I am using the following article that touched my heart when I read it on Thursday. Thanks to Sherrie Jackson who answered the phone, I was able to contact Samantha Young, the Editor and Communications Manager of Reflections, a monthly source of information for beneficiaries of the Adventist Retirement Plan. She then located Mark Willey, the author of the story, who gave his permission for me to use it, and Samantha then sent it to me so I would not have to retype it. This was by far the easiest Pat’s Chat I have ever produced. I hope you will all enjoy it as much as I did when I first read it.
Words of Thankfulness in a Dark Time
By Mark Willey
Mark Willey serves as organist at the Spencerville Adventist Church Silver Spring, Maryland and Director of Music at the Georgetown Presbyterian Church in Washington, D.C.
Martin walked quickly down the filthy side street that led to his house, distracted only briefly by a hungry mob fighting over the body of a scrawny and very dead cat. He knew them all, had ministered to them, buried their children, and fed them what he could spare from his meager rations. Today though, Martin carried nothing but an idea, a poem that had come to him as he conducted one of ten funerals he’d performed that day. He needed to write it down before it left his mind.
Opening his front door, he rushed to his small desk and picked up a goose quill pen. Dipping his pen into the well, Martin’s mind wandering over the events of the past year as the tip slowly filled with iron gall ink. He could see their faces, hear their cries of anguish. The weeping parents burying their only child, the grieving young widow, sick herself with only days to live. They were almost too numerous to count, but as the town’s only living minister and one of just three surviving members of the town council, it was his job to count. In that year alone, he’d buried over four thousand souls, their lives cut down by the Black Plague, but this was just the latest pestilence.
Ever since his appointment in 1617 as Archdeacon of Eilenburg in Saxony, he’d not known peace or plenty. The skirmishes between the various Protestant and Catholic states had metastasized into all-out war in 1618, a war that killed millions. Poverty, sickness, hunger, and death were ever-present for Martin Rinckart, and his life was devoted to the service of those who suffered. Lifting the pen from the well, he set its tip on the paper. The familiar scratching sound of its strokes quickened as the letters formed words, flowing into lines of poetry:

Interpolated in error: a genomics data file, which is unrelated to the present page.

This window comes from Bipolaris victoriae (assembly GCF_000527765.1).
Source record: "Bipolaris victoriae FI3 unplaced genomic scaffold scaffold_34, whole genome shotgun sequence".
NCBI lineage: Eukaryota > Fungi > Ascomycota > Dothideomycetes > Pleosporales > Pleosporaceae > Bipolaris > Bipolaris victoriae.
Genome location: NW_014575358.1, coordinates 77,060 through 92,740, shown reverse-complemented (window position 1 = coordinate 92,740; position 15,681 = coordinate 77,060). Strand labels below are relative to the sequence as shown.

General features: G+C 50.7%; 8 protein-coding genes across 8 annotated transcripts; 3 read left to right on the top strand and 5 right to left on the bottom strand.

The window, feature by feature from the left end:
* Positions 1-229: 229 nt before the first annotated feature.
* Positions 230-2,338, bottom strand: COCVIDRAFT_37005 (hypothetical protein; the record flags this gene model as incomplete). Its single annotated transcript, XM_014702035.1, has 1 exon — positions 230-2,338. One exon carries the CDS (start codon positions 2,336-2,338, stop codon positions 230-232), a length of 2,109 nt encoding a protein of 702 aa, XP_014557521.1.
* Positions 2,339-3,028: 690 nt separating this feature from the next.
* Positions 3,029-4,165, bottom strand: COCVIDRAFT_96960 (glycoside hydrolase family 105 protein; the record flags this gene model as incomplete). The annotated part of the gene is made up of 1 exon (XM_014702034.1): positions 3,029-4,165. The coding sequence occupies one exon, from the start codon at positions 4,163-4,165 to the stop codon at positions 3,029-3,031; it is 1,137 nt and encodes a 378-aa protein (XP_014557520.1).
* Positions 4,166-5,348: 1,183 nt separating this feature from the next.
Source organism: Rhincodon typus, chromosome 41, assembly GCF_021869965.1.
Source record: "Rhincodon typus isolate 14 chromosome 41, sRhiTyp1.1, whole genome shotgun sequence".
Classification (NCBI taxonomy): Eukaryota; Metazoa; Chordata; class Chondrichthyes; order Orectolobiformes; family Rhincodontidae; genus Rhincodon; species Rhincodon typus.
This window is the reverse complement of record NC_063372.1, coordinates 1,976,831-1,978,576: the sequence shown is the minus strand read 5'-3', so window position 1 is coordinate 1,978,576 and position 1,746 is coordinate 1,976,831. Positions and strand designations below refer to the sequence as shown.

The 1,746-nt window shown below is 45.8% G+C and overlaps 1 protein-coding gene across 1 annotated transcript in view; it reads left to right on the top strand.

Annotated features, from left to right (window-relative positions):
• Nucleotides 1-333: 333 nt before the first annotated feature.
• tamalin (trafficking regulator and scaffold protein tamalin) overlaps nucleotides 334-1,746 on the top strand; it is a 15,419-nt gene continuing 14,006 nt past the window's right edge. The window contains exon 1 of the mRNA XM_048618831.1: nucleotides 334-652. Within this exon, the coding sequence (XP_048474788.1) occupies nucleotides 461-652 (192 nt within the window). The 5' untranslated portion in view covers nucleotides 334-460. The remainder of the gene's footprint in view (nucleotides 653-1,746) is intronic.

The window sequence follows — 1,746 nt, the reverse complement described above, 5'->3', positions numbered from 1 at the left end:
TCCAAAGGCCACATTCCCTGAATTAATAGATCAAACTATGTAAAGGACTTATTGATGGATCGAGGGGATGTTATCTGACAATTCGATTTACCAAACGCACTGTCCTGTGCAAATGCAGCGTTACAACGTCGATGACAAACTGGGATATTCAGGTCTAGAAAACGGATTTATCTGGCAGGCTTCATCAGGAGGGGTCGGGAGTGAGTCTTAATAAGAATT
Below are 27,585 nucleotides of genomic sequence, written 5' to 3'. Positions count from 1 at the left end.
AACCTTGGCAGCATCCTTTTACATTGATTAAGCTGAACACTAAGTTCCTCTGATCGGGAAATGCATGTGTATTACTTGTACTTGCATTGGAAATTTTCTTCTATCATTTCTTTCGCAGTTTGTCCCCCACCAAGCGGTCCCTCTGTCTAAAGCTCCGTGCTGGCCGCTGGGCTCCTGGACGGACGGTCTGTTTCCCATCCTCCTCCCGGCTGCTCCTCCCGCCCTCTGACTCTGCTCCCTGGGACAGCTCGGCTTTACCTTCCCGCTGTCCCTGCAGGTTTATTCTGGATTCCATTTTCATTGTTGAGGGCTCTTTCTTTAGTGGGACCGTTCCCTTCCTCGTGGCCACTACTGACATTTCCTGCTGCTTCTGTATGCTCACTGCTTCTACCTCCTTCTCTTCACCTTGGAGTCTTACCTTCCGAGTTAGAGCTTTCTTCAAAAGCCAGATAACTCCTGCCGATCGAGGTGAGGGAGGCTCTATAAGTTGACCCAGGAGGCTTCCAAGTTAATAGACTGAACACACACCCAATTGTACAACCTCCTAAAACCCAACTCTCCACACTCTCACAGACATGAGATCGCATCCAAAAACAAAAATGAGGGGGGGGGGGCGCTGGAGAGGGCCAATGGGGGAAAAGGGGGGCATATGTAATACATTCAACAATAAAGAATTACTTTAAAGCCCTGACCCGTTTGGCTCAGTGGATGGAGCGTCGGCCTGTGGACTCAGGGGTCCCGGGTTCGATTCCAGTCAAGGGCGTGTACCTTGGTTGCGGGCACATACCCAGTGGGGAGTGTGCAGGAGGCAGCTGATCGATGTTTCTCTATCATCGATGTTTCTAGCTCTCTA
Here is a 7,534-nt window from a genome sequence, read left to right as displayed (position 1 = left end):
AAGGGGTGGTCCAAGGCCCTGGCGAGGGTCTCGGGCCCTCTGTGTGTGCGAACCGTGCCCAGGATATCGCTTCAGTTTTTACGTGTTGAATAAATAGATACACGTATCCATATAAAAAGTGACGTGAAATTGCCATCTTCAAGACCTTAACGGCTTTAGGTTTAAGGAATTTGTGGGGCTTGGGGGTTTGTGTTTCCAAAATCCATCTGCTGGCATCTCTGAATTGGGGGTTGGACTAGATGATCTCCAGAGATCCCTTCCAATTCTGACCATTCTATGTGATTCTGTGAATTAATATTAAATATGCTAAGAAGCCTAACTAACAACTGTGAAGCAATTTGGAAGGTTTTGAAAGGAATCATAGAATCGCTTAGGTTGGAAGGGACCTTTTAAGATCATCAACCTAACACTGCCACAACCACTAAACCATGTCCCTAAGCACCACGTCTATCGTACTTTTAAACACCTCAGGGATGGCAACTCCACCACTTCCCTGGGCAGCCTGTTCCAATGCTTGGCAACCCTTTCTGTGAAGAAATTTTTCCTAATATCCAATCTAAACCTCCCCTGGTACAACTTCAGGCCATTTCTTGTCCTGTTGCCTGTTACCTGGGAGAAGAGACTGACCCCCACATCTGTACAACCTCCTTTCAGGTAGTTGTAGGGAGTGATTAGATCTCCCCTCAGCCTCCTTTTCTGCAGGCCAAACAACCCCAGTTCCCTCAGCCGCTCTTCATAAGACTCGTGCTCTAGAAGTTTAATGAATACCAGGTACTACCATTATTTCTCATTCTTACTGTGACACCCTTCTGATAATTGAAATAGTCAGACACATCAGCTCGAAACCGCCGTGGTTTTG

Nun danket alle Gott
(Now thank we all our God)
mit Herzen, Mund und Händen
(with heart and hands and voices)
der große Dinge tut
(Who wondrous things has done)
an uns und allen Enden
(in Whom this world rejoices)
der uns von Mutterleib
(Who from our mothers’ arms)
und Kindesbeinen an
(has blessed us on our way)
unzählig viel zu gut
(With countless gifts of love)
bis hierher hat getan.
(and still is ours today.)
It’s hard to imagine this hymn emerging from such a dark time: plague and famine in the middle of a 30-year long war. Somehow, between all the burials, feeding the hungry, caring for the sick, and ministering to as many people as he could, Martin found time and a spirit of thankfulness to write these words. Writing them didn’t put an end to the plague, or bring peace to Europe, but he seems to have discovered what a spate of recent studies are confirming: gratitude is good for our minds and bodies. Could we, would we write words like these today?
The words of Martin’s hymn flow from that time to ours. It serves to inspire us to live with a spirit of gratitude in the face of sickness—even the threat of death. It shows us how to focus our energy on service, rather than fear.
The world needs more Martins. I want to be one. Don’t you?